Quick Insights into Healthcare REITs

Snippets from the book "DIY Guide to Winning with REITs" 

Healthcare REITs

Hospitals and nursing homes are underlying assets of Healthcare reits. The master lessee of these properties usually takes care of all property operating expenses, taxes and insurance of the property. Who is the master lessee? They are the main tenant who rents the entire hospital from a lessor.
The leases of healthcare assets are generally long term, and by long term I mean more than ten years! This makes sense, given their industry. For example, National Health Investors, Inc. (NYSE: NHI) generally sign 15-year leases on each of their portfolio assets.
The leases of healthcare facilities are made up of two portions. The first portion is the base rent which is inherently inflation-protected (meaning the rent rises alongside the inflation) and the second portion is the variable rent which rises and falls according to the performance of the portfolio of hospitals.
This is an attractive lease structure for risk-advised unit holders as the base rent limits the downside, while the variable rent mechanism allows you to participate in the upside.

Reputation matters

Did you know that there were more than 125 million outpatient hospital visits in the US in 2014 alone? Be it for small accidents or major emergencies, hospitals and healthcare offices will always be in demand. This is one of the reasons hospitals’ reits are often sought-after investments, as they are likely to show a solid and steady return on investment even during a recession.
But not all hospitals are built the same; some are better than others, and so doing your due diligence to find the better ones is still required.

Hospitals like Massachusetts General Hospital (MGH) in Boston represent the kind of hospitals in which your Healthcare REIT should invest. MGH has many reputable doctors, specialists and dedicated nurses that helped the hospital develop an exceptional reputation among the public.
When people in the area think of the best place to go for surgery, they think of MGH; likewise for people seeking treatments for cancer, and heart diseases. All of these pose a strong barrier to entry for new entrants and sustain the yield for a Healthcare reit.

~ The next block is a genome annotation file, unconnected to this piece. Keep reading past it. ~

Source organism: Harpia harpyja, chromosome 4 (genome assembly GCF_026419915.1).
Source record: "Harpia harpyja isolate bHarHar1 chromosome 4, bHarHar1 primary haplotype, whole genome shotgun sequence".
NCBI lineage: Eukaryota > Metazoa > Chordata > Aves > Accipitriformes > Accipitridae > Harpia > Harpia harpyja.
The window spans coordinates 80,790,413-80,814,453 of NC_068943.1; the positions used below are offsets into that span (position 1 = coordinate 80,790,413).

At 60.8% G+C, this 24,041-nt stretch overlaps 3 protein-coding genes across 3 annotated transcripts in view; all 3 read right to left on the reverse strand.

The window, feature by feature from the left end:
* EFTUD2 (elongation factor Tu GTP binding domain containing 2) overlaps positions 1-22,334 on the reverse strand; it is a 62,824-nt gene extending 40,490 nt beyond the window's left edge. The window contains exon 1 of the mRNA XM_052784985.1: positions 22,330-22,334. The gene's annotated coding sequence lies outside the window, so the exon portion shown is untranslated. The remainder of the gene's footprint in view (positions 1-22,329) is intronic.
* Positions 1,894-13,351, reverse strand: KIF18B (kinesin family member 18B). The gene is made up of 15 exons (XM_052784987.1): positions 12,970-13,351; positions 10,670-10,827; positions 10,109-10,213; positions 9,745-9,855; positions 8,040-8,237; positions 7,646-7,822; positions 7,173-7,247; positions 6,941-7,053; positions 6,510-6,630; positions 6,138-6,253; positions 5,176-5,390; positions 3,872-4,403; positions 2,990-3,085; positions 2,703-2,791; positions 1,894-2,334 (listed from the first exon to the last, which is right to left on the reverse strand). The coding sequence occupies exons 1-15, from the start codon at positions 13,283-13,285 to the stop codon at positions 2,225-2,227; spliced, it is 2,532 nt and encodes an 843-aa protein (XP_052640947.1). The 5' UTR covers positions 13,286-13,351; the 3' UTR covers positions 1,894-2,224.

“How to quickly tell if a hospital is well managed? The answer: Visit the car park. If the car park is well kept, clean and tidy, then the rest of the hospital will likely be well kept, clean and tidy too.”

Overseas healthcare assets
If you are thinking about investing in overseas Healthcare reits, be sure to apply additional scrutiny. Ask yourself these two questions before investing: Does this overseas Healthcare reit have a track record of managing healthcare assets in a cash-flow positive manner? Does the reit have a reputable parent?

Quantitative observation-wise, look at the “Rent over the EBITA” ratio of the hospital operator, which is simply the total rental/earnings before interest, taxes, depreciation and amortization.
This refers to the rental owed to the reit as a proportion of the cash that the healthcare business is generating. Generally speaking, the lower the ratio, the safer it is for the reit. A ratio of 40% to 60% offers a respectable margin of safety to the reit should things take a turn for the worse in the local economy.

But where in the world are those impeccable Healthcare REITs?

Allow me to point you to Southeast Asia. Healthcare properties across this region are generally backed by strong future predictors of success: the Asian population is poised to increase, to urbanize and to grow wealthier; the demands for all types of quality healthcare facilities/services are likely to grow.
Indonesia, for example, spends less than 5% of their GDP on healthcare relative to countries like the US and UK. As such, wealthy Indonesians will fly to countries like Singapore, Japan and as far away as Switzerland for better healthcare services and elective procedures. Thus, Indonesia has huge potential in its healthcare industry, and many major healthcare operators are racing to acquire these first-rate assets. Hint: First REIT (AW9U.SI)

“Many unitholders do not have the financial capability and time to do due diligence on an overseas hospital asset. However, one can simply use Google maps and observe where the
hospital is located. Is it easily accessible? Is it in or near a major city or dense population base? Are there many other hospitals around in proximity?

#Dividends #Dividend #Investing #reits #passive-income

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